Israel is likely to face a severe shortage of landfill space within a year, according to the Environmental Protection Ministry.
The ministry, which presented this information to the National Planning and Building Council last week, warned that this shortage may well lead to trash being dumped illegally.
It added that is working with the Planning Administration to find additional landfill space.
The ministry’s presentation was part of a discussion by a subcommittee of the national council on a new strategic plan for handling waste. The council has to approve the plan, which the ministry prepared.
According to the ministry’s data, existing landfills will have a severe shortage of space by the middle of next year. The main reason is that the country’s largest dump, the Efaa landfill in the Negev, has almost exhausted its capacity. Once it is full, Israel will be short of space for almost 4,000 tons of trash a day – more than half the trash produced by the Gush Dan region.
But the Ganey Hadas landfill near Be’er Sheva, another of the country’s biggest dumps, is also running short of space and will soon be unable to absorb more trash, according to Tal Fudim, deputy chief planner for the southern district planning board. The vast majority of the country’s trash goes to a few large dumps in the Negev.
Environmental Protection Ministry officials who attended last week’s meeting told the subcommittee they hoped to propose possible solutions in another few weeks, primarily by identifying addition usable space in existing landfills.
- Israel closes Mediterranean beaches after worst oil spill in its history
- Massive Israeli oil spill spurs bill on sea pollution preparedness
- Two urgent lessons from massive oil spill that engulfed Israel's coastline
Several participants in the discussion voiced concern that a prolonged shortage of landfill space would lead to trash being dumped illegally in open areas.
The delay in developing additional landfill space stems primarily from the protracted planning process. This is partly because such plans are ecologically complex. At Efaa, for instance, oil shale deposits were found in the ground, and burying trash near those deposits could pose risks. At another dump, some of the land was too close to Bedouin communities to be used.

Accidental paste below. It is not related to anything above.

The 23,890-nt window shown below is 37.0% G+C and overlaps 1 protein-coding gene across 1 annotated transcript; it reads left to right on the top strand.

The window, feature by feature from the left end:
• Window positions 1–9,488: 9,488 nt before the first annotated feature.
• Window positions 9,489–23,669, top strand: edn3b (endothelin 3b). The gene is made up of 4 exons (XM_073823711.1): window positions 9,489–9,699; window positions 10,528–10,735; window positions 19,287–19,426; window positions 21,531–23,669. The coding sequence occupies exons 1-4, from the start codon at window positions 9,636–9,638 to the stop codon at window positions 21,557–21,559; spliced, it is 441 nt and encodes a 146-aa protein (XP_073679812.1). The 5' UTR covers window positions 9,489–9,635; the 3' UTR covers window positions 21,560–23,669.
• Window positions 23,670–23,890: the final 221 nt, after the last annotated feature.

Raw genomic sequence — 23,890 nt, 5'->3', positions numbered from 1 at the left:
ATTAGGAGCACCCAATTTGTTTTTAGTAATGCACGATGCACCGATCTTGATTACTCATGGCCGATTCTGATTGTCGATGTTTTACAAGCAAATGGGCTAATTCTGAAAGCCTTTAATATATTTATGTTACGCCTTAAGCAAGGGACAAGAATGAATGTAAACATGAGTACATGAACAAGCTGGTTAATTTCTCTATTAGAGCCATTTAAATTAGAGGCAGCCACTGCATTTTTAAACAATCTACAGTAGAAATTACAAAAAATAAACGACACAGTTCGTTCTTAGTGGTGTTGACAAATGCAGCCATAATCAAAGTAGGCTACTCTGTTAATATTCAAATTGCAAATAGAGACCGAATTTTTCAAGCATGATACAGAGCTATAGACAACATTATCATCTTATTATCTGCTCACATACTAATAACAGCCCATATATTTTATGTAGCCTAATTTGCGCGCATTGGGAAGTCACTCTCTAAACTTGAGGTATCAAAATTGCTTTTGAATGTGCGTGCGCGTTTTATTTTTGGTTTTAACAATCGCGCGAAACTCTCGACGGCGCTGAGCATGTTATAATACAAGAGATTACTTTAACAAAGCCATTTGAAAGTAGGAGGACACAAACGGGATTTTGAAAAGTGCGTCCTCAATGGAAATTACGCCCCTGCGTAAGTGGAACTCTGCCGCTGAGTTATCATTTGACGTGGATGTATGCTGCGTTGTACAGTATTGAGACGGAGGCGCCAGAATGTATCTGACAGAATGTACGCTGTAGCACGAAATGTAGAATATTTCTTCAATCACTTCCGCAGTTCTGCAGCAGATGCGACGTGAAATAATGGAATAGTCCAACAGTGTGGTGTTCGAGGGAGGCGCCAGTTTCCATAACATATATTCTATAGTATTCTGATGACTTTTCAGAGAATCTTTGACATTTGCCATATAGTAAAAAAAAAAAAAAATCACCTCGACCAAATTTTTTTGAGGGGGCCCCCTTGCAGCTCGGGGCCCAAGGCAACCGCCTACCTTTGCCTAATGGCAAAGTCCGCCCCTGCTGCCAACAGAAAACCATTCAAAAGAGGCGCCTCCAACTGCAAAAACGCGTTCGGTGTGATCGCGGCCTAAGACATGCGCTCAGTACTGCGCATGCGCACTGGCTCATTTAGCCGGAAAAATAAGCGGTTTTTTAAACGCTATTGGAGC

Nevertheless, the ministry and planning officials could also do more to streamline the planning process.
Aside from planning delays, another hindrance to finding additional space is that open land near cities is unusable, due to both public opposition and the fact that it is often needed for other purposes.
The new strategic plan for waste handling that the subcommittee discussed would require households to separate their trash, which would then either be recycled or used for compost. The goal is to increase the proportion of trash that’s recycled from 20 percent today to 54 percent by the end of the decade.
But local government officials told the subcommittee that implementing this plan was likely to be difficult. The biggest problem, they said, is that there’s currently only one facility in Israel that accepts organic waste, so it’s not clear what will happen to the rest of the organic waste that’s separated out.
“Even today, we have trouble finding a site that will accept the organic waste we separate,” said Til Livne, chairman of the Dan Recycling Authority, which is responsible for dealing with trash in the Gush Dan region.
Zichron Yaakov Mayor Ziv Deshe, who heads the Union of Local Authorities’ environmental committee, warned that local governments won’t cooperate with the waste separation plan until additional organic waste facilities are built.
The subcommittee asked the Environmental Protection Ministry to submit an action plan for implementing the new strategy, including a timetable for building the requisite facilities, and to locate suitable land on which they can be built.
“We have no intention of starting to separate waste until we know there are facilities that can absorb it, and we’ll also work to find landfill solutions,” the ministry’s deputy director general for planning, policy and strategy, Galit Cohen, told Haaretz. “Everything will be done in cooperation and coordination with the local authorities.”